Bathing baby monkeys is a popular way to gain social media views and most infant monkeys find bathing stressful. In some videos the human abuser would place so much soap on the monkeys that they could barely breathe. A woman placed a comment, “Oh look how sweet, it’s blowing a bubble”. It was clear to see they monkeys were being abused, and dumped in buckets head first and then almost drowned and the comments made my stomach churn.

I won’t go into all the details but this footage is out there and people enjoy watching it. To me that is the most concerning part. If there is an appetite for this disturbing abuse of content, it will continue to feature online.

There is of course, far worse abuse online such as maiming, severe torture, sexual abuse and killing of monkeys but the clips I had already seen left me sleepless so I decided not to do further research into the hardcore abuse as I knew the images would never leave me.

Why do people watch animal abuse online?

As I scrolled through various social media account accounts, it was obvious to see by the number of views how graphic and violent the video would be. The more violent and abusive the video, the higher the views tended to be.

What’s more, when I read some of the comments they truly shocked me. Vile comments such as you’re being too soft on them or hit them a little harder were common.

The other shocking find was that there were plenty of women watching these videos and when I looked at their profiles, many of them were mothers. A high percentage of the people watching these abusive videos online donated to cancer charities, purported to be animal lovers or showed other similar philanthropic tendencies. I was very surprised by these seemingly ‘innocent and sweet’ women who were then commenting on how much they were enjoying viewing the abuse of these baby monkeys. Some of the comments came from people who knew the various monkeys names and were clearly regular visitors to the daily updated abuse. I found this particularly horrific. One woman even commented on how previous monkeys had died and when would the current one being filmed meet its end. Yuck.

To think there are people in this world who make their children’s school lunches, head out for grocery shopping and then enjoy a quick spot of watching money torture online before carrying on with the rest of their day is completely bizarre.

Being a psychologist, I was extremely interested in understanding why people enjoy watching defenceless baby animals being abused.

My theory on the desire to watch animal abuse online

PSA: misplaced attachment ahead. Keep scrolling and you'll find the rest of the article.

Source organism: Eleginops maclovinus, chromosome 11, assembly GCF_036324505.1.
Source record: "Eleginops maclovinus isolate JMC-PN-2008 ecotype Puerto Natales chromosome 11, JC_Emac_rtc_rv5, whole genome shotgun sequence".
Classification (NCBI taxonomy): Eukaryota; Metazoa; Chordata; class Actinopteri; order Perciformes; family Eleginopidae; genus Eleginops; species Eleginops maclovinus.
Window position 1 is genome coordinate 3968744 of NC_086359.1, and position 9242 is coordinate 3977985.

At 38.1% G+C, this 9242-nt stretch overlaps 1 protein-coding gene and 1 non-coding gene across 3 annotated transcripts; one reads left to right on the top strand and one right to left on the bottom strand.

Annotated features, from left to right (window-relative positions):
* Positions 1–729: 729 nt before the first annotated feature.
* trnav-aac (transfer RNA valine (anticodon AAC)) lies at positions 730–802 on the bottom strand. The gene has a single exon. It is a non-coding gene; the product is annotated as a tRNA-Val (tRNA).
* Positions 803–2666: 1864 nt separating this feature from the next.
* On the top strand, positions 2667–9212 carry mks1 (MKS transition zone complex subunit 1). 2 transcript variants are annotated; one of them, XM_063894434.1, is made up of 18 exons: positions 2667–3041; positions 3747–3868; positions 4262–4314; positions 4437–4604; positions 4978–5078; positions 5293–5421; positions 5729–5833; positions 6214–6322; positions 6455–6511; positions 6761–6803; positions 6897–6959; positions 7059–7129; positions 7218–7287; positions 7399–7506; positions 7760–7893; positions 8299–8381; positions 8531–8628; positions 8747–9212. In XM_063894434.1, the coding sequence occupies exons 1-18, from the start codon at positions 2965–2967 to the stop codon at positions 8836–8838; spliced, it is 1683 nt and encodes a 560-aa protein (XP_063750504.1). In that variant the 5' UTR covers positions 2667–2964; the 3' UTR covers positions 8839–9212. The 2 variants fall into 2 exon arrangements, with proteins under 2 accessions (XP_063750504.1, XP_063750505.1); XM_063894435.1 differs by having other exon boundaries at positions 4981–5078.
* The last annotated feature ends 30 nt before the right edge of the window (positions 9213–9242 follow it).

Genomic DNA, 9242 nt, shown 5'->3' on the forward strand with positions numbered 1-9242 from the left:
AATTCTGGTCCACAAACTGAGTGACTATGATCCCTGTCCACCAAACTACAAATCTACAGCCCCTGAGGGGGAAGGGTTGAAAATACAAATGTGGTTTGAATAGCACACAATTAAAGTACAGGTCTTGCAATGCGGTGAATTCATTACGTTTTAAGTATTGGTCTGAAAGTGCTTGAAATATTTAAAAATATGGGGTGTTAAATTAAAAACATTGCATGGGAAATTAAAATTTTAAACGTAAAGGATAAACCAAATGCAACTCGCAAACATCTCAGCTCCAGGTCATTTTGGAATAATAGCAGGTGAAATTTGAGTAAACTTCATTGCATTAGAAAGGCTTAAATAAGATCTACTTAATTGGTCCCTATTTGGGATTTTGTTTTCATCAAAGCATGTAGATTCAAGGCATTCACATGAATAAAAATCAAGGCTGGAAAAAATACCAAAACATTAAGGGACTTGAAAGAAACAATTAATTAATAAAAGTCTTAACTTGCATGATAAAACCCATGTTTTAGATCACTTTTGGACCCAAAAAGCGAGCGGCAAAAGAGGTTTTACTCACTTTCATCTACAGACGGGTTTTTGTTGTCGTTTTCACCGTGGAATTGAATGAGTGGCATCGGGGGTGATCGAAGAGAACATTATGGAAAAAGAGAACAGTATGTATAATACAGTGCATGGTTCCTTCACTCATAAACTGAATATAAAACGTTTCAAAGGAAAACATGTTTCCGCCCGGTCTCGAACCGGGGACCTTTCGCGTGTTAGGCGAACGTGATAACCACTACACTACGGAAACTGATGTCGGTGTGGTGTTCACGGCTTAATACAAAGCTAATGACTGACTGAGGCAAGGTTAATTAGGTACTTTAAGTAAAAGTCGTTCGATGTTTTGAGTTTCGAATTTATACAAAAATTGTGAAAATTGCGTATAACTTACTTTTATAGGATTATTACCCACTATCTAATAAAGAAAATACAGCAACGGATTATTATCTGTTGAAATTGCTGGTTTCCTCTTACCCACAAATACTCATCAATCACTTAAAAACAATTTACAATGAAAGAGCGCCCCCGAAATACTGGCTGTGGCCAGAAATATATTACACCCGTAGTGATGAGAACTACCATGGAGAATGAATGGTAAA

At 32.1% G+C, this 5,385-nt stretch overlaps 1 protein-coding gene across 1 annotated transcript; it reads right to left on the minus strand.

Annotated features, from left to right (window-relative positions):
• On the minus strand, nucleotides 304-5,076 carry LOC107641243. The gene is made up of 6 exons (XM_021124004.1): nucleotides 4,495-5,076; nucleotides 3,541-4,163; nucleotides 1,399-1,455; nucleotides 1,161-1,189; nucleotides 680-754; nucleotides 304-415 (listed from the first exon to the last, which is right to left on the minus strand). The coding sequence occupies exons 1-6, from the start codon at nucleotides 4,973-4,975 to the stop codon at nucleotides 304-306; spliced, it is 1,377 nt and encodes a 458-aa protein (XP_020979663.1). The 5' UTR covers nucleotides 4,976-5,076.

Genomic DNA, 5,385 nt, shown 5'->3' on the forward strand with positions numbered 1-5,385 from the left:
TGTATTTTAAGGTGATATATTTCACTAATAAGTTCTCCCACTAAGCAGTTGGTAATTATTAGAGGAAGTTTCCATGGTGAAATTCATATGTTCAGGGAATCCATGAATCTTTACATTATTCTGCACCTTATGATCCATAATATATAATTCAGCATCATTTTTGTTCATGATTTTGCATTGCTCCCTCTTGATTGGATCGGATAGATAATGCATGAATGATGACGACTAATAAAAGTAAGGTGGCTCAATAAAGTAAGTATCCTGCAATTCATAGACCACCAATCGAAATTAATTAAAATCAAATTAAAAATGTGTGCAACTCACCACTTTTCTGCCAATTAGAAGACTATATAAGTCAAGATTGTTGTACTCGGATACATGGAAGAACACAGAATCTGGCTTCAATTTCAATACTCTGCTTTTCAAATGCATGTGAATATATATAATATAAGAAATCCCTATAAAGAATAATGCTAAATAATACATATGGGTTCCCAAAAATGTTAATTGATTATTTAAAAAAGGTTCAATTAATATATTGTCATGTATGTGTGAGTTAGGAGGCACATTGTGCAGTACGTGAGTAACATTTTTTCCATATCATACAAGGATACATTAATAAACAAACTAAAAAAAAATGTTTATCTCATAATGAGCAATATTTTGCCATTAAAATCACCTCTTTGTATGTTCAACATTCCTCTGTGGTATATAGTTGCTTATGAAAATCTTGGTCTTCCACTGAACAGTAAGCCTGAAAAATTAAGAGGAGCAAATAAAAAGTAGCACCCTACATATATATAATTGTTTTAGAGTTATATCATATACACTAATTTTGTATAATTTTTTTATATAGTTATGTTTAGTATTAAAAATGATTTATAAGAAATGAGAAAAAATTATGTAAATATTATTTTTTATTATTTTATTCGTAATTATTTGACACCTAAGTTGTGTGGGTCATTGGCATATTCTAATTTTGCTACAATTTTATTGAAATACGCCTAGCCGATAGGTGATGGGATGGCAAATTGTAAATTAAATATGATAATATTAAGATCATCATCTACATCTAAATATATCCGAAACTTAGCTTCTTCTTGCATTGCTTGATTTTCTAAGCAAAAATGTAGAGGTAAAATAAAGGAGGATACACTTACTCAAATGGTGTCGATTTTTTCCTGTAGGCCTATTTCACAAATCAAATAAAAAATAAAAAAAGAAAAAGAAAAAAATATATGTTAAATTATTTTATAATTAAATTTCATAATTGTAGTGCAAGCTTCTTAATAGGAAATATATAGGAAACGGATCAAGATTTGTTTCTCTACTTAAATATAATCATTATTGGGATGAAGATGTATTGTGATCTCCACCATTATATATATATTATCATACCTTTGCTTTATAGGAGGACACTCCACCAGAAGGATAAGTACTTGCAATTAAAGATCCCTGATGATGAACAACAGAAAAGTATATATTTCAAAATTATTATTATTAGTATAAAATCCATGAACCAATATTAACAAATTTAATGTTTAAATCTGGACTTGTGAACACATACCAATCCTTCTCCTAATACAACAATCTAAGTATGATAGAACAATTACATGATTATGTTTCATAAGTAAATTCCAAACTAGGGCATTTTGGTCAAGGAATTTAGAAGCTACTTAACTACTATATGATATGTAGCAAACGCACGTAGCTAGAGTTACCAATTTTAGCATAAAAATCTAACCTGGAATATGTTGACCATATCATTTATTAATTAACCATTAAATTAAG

One thing that I have come across in my work and my research is that the more woke the world becomes, the more people search for other ways to satiate their demons. I found that there seemed to be a connection between a person’s misery, frustration at life and their tendency to watch abuse online. The brain is drawn to what is familiar and for some people who have experienced childhood trauma and abuse there can, sadly, be something satisfying about witnessing abuse on animals.

Another thing that I noticed is that baby monkeys tend to offer something slightly different compared to cats, dogs and other animals. They are very human like in their appearance and in their expressions and reactions and this likeness provides a different level of familiarity that humans can relate to.

I have come across people who can easily watch baby monkeys being abused online but would not cope with seeing a cat or dog abused. Some of the viewers who commented on the abuse had numerous pictures of their beloved pets on their profiles. It’s a complex subject and more research needs to be done into the dynamics of witnessing online animal abuse and what it gives, to certain people.

I would like to understand more about what happens in the brain when somebody with a traumatic childhood witnesses animal abuse compared to someone who grew up with a stable happy attachment.

Counteracting the horrific abuse of baby monkeys online

I reported a few of the accounts that were abusing baby macaque monkeys and less than half were deleted by Facebook. As these perpetrators often manage more than one account, it can be difficult to shut them down completely.

The best way to counteract the online abuse of monkeys is to report what you find and to not engage or follow or like any of their clips.

Looking at the bigger picture of the online abuse of animals, I believe that the hardships of life promote the desire to view the suffering of other creatures. Not every person will want to see animals suffer. It is a well known fact that the precursor to becoming a murderer is often the psychopaths and sociopaths who abuse animals as children. Is it faulty wiring in the brain? The age-old psychological debate of whether behaviour is genetic or environmental still rages on. Most mental health experts have come to the conclusion that it is absolutely an interaction of the two. There will always be more than one variable that creates a specific outcome.

More research needs to be done into this worrying trend  of watching the torture of animals. Understanding why some people get satisfaction from this is key in reducing this horrific, cruel behaviour that is growing rapidly online.

macaque monkey baby
baby monkey eating

Additional info:

https://www.bbc.co.uk/news/extra/Iot1dIWVS5/hunting-the-monkey-torturers

https://www.bbc.co.uk/programmes/m001n32l